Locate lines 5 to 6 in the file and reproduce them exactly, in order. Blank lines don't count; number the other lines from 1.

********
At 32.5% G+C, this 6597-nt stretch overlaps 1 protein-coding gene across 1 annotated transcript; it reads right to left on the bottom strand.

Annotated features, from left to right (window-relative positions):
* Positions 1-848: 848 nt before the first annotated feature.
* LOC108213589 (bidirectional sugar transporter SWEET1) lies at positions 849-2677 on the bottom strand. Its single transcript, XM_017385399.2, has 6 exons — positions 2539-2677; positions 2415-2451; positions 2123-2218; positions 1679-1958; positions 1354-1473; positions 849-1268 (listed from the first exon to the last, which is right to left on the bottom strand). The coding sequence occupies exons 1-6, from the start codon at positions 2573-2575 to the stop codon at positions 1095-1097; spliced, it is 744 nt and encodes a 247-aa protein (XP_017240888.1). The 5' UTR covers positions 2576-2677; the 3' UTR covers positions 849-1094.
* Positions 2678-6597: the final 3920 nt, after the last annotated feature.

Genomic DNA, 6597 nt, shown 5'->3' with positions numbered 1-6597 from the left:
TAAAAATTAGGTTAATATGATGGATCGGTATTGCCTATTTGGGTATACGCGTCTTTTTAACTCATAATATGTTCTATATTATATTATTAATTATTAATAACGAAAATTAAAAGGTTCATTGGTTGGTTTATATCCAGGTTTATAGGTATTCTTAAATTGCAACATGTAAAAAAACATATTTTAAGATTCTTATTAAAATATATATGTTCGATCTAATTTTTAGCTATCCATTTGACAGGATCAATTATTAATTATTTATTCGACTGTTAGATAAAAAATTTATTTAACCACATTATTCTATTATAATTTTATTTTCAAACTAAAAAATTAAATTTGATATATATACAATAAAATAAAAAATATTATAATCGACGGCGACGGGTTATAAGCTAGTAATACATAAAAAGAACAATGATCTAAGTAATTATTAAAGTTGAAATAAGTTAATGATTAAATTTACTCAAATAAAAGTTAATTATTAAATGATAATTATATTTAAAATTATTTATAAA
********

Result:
* Positions 2678-6597: the final 3920 nt, after the last annotated feature.

Genomic DNA, 6597 nt, shown 5'->3' with positions numbered 1-6597 from the left: